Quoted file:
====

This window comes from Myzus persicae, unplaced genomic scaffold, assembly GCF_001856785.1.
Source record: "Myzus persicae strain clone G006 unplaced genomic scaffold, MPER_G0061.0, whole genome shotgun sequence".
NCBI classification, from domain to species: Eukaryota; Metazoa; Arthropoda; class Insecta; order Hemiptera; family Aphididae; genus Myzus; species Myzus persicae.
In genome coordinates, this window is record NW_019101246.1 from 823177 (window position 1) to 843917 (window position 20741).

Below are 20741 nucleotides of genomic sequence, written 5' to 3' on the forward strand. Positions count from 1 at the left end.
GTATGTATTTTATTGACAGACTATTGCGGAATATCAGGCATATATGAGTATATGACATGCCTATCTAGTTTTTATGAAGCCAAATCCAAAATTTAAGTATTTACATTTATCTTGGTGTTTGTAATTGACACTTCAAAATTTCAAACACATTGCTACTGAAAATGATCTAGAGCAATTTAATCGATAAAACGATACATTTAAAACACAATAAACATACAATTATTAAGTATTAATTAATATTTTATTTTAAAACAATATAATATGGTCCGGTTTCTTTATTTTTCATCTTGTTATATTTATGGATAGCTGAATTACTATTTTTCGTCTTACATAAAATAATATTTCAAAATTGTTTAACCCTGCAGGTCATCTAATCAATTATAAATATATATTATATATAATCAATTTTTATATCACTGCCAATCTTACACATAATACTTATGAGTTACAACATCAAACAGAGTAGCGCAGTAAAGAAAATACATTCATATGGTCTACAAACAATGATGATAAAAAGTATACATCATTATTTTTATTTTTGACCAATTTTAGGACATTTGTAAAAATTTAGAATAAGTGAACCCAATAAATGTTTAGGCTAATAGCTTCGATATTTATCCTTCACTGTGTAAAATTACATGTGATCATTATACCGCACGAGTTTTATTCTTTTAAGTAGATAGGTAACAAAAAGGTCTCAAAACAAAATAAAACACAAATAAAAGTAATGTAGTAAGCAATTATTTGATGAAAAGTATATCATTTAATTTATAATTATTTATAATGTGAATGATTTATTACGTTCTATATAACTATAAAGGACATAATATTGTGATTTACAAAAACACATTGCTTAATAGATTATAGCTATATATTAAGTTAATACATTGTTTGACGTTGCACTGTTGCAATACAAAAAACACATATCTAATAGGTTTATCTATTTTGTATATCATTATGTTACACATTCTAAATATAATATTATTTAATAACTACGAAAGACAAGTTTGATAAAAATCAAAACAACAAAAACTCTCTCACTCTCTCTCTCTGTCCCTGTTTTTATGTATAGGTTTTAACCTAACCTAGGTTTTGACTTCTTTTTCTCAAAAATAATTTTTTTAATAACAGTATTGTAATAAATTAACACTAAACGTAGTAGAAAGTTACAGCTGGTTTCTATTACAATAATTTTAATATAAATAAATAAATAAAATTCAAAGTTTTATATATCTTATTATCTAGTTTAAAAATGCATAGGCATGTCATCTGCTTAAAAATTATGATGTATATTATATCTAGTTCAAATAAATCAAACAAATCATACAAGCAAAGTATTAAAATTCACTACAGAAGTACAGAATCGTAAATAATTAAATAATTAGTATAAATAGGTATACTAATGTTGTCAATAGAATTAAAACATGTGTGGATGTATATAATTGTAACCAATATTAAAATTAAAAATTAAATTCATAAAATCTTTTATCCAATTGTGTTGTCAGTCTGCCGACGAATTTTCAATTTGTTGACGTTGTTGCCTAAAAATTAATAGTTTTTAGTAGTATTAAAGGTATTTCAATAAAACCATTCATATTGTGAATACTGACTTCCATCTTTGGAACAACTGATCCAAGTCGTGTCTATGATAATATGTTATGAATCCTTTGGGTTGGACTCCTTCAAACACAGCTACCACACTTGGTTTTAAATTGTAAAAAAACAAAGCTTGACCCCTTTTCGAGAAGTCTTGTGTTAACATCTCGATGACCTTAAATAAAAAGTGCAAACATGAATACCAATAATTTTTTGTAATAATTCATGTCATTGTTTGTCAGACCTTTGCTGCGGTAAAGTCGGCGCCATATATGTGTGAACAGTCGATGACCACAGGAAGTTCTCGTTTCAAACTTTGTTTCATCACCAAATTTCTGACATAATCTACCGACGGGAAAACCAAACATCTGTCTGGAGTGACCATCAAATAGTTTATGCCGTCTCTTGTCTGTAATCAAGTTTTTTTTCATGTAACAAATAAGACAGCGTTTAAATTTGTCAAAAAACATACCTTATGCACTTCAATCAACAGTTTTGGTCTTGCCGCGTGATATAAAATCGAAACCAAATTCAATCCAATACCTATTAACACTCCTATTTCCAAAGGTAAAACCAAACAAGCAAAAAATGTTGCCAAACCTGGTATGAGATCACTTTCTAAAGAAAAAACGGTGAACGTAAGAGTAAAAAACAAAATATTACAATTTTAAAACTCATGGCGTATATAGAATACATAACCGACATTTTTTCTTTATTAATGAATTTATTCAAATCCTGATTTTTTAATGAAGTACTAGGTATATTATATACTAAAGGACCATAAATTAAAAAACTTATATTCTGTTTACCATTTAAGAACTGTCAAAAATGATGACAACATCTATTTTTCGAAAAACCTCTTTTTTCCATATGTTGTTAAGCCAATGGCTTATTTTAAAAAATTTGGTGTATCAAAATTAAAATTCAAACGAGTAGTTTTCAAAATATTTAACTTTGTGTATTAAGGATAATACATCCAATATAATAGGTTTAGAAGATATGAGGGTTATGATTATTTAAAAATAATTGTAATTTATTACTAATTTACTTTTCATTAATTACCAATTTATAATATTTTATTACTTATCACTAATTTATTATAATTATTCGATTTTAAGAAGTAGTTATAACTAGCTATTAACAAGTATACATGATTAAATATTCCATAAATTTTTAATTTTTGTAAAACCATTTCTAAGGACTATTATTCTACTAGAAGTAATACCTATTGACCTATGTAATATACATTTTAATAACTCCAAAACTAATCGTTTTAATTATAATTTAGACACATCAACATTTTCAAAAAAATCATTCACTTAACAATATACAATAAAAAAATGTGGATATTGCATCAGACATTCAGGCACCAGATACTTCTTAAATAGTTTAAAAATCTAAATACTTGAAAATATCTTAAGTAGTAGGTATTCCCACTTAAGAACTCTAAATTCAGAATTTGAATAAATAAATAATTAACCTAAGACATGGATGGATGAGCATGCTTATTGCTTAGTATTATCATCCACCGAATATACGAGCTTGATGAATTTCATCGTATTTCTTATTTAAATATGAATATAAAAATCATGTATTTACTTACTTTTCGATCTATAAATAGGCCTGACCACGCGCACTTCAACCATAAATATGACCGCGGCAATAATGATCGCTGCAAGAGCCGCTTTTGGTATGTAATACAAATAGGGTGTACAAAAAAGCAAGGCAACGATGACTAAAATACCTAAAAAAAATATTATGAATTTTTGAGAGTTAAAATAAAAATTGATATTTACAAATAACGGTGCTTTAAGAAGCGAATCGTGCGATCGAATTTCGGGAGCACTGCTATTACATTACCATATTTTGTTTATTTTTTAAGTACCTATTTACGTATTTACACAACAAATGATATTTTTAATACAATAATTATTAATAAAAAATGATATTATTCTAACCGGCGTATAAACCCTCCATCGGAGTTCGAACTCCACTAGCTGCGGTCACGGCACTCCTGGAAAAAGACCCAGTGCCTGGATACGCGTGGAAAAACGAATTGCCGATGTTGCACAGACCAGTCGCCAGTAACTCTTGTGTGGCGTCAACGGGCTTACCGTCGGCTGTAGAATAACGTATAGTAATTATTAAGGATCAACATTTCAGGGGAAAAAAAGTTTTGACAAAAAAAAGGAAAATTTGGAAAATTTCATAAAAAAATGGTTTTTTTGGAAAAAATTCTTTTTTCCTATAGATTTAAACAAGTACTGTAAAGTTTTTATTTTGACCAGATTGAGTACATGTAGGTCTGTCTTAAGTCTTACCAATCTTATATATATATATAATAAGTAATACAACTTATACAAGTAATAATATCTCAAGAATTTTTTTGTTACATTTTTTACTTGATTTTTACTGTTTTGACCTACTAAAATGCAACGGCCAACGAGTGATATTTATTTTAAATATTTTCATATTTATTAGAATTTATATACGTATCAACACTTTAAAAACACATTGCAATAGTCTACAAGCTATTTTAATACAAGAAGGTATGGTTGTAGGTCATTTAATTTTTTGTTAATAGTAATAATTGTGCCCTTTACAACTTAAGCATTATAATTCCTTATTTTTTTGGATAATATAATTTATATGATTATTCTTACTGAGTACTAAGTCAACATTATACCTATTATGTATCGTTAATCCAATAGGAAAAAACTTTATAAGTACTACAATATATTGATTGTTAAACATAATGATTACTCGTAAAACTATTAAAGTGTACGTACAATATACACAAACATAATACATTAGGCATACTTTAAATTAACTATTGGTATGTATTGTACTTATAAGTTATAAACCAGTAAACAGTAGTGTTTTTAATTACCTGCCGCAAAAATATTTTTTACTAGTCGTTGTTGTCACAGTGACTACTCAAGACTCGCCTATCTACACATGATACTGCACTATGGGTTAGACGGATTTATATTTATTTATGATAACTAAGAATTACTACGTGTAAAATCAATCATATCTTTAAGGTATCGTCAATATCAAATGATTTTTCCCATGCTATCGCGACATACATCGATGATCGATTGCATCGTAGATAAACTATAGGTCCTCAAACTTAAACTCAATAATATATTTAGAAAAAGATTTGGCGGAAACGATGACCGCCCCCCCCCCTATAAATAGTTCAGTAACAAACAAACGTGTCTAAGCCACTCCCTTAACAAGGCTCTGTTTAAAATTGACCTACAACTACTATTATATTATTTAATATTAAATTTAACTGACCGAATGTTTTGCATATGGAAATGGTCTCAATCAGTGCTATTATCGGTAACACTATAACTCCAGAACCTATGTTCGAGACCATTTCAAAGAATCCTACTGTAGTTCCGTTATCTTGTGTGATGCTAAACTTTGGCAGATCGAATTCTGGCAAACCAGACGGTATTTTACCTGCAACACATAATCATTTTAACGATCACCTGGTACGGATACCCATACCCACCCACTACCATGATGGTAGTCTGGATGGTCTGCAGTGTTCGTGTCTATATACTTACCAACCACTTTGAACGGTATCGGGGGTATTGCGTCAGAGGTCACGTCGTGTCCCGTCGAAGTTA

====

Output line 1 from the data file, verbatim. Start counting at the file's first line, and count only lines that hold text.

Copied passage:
This window comes from Myzus persicae, unplaced genomic scaffold, assembly GCF_001856785.1.